So buy with confidence, and good luck on your exciting new adventure.
Q: I'm looking for a versatile, high-quality, lightweight jacket that will impress me every time I put it on. Also, I live in Silicon Valley and only need some degree of wind/water protection. Any suggestions or guidance would be appreciated. —Sean
A: In a place where a disproportionate number of car doors open on the y-axis, we especially like the vaguely Steve McQueen-inspired Geox windbreaker we recommended late last year. It gets a disproportionate number of positive comments, and it's just 69 bucks.
We've kept our eyes peeled since you asked the question a month ago, and also suggest considering this equally sporty Jil Sander bomber ($252) or this Columbo-lite Belstaff peacoat ($222). Like the Geox, both are deeply discounted and available in a range of sizes, which is an almost irresistible contrarian "buy" signal that we rarely regret acting upon.
(Sale prices good through tomorrow — 3/30 — so hurry.)
Q: I recently bought a peacoat - dark navy, well fitted, none of those goofy epaulettes or anything like that. I say it's a timeless classic but my girlfriend says they're out of style. Who's right? —Peter
A: Peter your GF is so spectacularly wrong we're gravely concerned about any sartorial advice you may have taken from her.
Would Tom Ford be asking $4,950 for his peacoat take if he thought they were out of style?
We're big fans too, because the garment adheres to at least 3 key MB principles:
1. Principle of Anglophilia
It originated in the British Royal Navy.
2. Principle of Archaism
It's been a standard part of the United States Navy uniform since 1881.
3. Principle of Organic Materials
The definitive Naval Clothing Factory peacoat is 100% wool, with corduroy-lined pockets (cotton).
You nailed a few of our peacoat requirements (i.e. navy, flair-less, slim fit), and hopefully our most important one: a Three Days of the Condor Collar. You need to be able to stand it up tall like Redford.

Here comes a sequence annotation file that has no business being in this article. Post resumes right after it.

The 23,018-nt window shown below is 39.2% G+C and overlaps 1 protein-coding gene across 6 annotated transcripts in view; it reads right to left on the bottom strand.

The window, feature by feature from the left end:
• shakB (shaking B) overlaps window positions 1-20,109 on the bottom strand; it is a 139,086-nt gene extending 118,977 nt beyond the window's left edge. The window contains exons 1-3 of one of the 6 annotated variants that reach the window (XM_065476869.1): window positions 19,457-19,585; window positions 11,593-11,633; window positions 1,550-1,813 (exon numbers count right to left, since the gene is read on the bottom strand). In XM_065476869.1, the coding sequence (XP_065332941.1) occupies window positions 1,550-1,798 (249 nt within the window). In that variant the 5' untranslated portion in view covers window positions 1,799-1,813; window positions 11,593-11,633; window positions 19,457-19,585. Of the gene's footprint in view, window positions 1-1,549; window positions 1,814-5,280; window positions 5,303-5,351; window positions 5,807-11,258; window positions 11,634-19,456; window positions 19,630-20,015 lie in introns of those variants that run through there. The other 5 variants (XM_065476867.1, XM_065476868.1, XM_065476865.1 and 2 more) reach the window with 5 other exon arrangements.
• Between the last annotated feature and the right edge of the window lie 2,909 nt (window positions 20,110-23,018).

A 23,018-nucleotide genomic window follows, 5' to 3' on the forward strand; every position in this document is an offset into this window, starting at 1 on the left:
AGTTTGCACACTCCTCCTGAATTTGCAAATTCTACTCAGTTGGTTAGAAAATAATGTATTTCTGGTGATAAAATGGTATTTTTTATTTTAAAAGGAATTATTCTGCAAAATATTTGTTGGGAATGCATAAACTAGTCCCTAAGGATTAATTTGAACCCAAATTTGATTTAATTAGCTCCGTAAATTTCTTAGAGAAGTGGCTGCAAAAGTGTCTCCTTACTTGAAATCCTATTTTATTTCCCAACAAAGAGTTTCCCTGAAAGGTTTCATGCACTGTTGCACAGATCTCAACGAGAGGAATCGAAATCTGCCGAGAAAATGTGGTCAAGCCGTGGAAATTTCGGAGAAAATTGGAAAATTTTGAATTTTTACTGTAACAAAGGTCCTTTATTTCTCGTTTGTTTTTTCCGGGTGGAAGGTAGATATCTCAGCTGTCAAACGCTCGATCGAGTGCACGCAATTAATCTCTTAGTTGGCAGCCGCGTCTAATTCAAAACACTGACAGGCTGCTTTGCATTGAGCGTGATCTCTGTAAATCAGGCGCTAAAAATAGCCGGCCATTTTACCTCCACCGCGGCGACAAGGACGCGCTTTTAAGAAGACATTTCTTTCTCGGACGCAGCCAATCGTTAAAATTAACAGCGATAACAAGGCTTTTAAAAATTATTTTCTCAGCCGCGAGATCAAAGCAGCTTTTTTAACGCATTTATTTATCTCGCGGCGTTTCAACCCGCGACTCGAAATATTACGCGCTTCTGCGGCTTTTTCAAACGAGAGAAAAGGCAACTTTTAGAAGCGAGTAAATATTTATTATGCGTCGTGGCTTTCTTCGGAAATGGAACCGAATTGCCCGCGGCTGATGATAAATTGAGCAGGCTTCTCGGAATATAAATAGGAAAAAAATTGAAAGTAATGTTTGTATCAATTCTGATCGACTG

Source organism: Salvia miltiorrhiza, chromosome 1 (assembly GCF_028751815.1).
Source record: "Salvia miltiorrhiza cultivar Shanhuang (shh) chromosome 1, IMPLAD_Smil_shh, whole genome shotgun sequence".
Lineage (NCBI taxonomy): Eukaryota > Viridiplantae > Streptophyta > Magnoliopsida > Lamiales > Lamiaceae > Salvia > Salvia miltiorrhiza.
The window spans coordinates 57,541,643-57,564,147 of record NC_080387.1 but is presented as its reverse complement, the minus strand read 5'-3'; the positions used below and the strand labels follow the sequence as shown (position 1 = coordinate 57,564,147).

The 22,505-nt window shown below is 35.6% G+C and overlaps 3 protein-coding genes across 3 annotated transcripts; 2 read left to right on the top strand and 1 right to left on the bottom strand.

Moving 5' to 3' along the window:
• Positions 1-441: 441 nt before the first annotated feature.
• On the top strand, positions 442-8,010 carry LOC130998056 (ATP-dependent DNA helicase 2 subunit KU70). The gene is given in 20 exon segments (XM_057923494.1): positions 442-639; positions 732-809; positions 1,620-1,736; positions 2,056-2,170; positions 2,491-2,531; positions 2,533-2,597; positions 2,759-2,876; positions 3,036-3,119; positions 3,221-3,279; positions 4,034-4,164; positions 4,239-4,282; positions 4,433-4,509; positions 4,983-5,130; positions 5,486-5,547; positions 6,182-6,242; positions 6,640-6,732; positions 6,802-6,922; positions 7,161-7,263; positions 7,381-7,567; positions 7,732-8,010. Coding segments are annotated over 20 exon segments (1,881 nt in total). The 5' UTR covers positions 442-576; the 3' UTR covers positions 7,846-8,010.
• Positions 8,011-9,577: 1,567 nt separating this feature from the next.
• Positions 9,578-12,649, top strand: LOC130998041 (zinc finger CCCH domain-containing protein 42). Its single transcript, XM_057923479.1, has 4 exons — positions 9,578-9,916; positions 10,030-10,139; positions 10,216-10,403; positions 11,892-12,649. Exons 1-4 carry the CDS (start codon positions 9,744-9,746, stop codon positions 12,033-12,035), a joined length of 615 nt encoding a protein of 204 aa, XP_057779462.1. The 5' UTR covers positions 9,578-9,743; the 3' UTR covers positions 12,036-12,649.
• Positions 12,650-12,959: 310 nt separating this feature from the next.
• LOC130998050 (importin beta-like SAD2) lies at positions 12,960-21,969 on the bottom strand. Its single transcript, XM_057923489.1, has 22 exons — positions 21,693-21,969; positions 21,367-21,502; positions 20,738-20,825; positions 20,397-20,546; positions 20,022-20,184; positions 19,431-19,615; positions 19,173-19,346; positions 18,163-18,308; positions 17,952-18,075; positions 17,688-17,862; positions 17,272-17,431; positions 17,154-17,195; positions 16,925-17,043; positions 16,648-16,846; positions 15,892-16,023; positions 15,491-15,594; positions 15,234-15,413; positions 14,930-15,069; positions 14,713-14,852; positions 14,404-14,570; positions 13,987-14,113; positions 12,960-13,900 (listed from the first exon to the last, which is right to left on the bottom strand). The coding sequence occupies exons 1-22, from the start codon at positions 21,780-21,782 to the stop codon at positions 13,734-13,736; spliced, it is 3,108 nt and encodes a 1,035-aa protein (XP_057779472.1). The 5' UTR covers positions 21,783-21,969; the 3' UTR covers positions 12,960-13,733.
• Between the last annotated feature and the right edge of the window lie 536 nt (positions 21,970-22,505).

Style blog consensus favors the Billy Reid "Bond" version ($695; pictured upper left), but the anemic collar is in desperate need of growth hormone, and is a disqualifying feature. For others who might be in the peacoat market, first check the local military surplus, and if you're flush consider this gorgeous Maison Margiela option.
A clear sign that plaid is comfortably post-peak enough to start wearing again? Robert Redford, purveyor of the Sundance Catalog, is practically giving you the shirt off his back in the wake of this holiday season, with a 50 percent additional discount on a garment already marked down from $295 to $234.99. Price in the cart: $117 and change.
A few years ago, we started chopping down trees to fuel our living-room hearth while enjoying our nightly Magnificent Bastard cocktail. This year, we've both upped our drinking and made a pledge to go beyond aesthetic fires to actual home-heating. Our goal is to cut our monthly electric bill so drastically at least one coal-miner will be forced into early retirement.
That means we're doing more felling and bucking than ever. So while we already own one Quilted Mill Shirt Jacket, it's time for another. Especially since Mr. Redford is currently dispensing them on such favorable terms we half-suspect we're being set up for some con. But all that Bulleit and Laphroaig is making us reckless so we're clicking the "Add to Bag" button. Let's just hope the only sting involved here, is the sting we'll be taking out of those cold January afternoons when we're wearing our new shirt jacket and splitting and stacking the day's bounty.
NB: Woolrich is sized large. If you are in between sizes order one down.
The 20 percent discount on this Todd Snyder topcoat may not seem like much of a deal by 2017 standards. But winter is coming — meteorologically and metaphorically. And we love the way this coat looks cozy enough for, say, a young Shelly Winters to sprawl on, while maintaining a cosmopolitan sleekness that will look right at home on the streets of Manhattan during the next polar vortex. Regularly $2598, now $1999 — the perfect price to usher in the year ahead!
Q: I used to follow you guys religiously until the content dropped off a few years back. I assumed it was due to you solving all the world's problems and too many MB cocktails. Glad to see that is over.
Anyhow, now that's it's winter: camel overcoats. What's your take? — Josh
A: Josh, glad to have you back.
Once the first snowflake flies our outerwear is almost exclusively filled with goose feathers, yet we do admire the traditional camel overcoat because it adheres to some core MB principles: